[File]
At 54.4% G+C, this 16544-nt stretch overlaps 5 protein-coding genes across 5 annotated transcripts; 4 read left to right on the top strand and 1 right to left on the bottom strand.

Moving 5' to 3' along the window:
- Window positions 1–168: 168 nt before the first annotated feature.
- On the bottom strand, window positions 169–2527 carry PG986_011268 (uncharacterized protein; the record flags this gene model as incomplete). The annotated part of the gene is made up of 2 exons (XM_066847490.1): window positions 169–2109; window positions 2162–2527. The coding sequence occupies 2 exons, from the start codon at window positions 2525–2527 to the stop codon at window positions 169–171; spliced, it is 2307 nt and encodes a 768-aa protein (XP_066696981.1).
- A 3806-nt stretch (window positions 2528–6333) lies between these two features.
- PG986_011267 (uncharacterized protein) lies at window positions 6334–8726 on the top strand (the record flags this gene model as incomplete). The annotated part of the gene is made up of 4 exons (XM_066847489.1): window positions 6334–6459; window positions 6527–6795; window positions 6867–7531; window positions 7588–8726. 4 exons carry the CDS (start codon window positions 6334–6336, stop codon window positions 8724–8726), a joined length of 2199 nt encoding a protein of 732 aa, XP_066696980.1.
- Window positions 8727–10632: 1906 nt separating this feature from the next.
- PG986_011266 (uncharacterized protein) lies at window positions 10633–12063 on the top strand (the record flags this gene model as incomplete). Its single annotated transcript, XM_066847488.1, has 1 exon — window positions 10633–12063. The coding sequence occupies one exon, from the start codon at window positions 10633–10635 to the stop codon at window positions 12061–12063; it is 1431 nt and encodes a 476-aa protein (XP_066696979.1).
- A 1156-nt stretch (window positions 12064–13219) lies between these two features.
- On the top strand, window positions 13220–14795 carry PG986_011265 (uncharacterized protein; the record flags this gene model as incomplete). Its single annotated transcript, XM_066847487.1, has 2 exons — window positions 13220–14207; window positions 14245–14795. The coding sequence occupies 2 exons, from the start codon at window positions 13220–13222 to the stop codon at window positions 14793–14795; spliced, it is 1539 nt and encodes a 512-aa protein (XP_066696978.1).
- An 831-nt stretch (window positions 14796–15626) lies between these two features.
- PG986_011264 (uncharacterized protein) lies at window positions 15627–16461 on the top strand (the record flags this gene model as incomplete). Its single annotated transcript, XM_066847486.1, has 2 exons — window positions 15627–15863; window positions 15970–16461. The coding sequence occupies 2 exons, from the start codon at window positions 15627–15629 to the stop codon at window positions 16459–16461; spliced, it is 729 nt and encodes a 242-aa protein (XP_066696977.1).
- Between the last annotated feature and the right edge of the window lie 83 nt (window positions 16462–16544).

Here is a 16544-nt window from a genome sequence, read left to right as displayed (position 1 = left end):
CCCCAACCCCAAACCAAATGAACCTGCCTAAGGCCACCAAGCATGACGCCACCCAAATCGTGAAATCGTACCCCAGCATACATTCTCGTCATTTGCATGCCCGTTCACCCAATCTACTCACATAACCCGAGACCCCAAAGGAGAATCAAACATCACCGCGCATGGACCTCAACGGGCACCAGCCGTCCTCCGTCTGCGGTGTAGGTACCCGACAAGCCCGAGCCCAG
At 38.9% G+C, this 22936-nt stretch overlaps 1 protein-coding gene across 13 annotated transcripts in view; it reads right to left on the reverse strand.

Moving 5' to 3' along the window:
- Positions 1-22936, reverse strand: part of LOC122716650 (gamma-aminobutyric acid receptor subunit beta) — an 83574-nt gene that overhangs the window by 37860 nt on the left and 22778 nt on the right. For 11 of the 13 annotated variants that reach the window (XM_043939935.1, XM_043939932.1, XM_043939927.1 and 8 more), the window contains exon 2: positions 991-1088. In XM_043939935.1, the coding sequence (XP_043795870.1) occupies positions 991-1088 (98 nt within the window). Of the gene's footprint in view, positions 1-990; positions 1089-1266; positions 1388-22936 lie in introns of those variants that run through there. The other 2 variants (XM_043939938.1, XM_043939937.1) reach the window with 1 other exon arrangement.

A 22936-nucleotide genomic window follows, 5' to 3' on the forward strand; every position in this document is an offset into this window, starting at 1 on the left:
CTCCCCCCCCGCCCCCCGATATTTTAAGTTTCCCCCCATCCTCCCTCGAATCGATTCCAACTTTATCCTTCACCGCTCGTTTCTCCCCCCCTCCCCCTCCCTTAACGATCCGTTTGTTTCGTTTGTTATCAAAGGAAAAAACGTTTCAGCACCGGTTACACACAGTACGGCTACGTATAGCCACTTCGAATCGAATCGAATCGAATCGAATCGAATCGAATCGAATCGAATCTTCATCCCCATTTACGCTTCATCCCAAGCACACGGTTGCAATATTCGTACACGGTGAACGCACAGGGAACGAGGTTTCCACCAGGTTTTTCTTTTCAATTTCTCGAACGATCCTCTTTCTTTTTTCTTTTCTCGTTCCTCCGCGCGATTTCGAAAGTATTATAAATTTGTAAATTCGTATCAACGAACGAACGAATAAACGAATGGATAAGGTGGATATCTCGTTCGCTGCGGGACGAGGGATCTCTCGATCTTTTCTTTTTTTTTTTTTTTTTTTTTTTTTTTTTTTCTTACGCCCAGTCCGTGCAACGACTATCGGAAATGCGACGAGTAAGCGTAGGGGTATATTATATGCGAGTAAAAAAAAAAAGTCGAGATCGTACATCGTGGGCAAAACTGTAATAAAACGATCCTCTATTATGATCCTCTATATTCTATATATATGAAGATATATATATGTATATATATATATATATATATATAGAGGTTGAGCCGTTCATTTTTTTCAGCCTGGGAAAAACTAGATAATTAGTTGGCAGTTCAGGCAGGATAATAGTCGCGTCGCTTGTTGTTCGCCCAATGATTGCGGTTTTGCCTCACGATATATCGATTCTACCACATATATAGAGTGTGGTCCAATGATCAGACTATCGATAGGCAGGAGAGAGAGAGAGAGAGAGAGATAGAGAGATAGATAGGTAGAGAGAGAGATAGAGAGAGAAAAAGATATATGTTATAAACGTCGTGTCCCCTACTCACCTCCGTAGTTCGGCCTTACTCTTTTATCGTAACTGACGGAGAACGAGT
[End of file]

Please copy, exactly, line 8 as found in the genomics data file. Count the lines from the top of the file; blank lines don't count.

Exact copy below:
- PG986_011266 (uncharacterized protein) lies at window positions 10633–12063 on the top strand (the record flags this gene model as incomplete). Its single annotated transcript, XM_066847488.1, has 1 exon — window positions 10633–12063. The coding sequence occupies one exon, from the start codon at window positions 10633–10635 to the stop codon at window positions 12061–12063; it is 1431 nt and encodes a 476-aa protein (XP_066696979.1).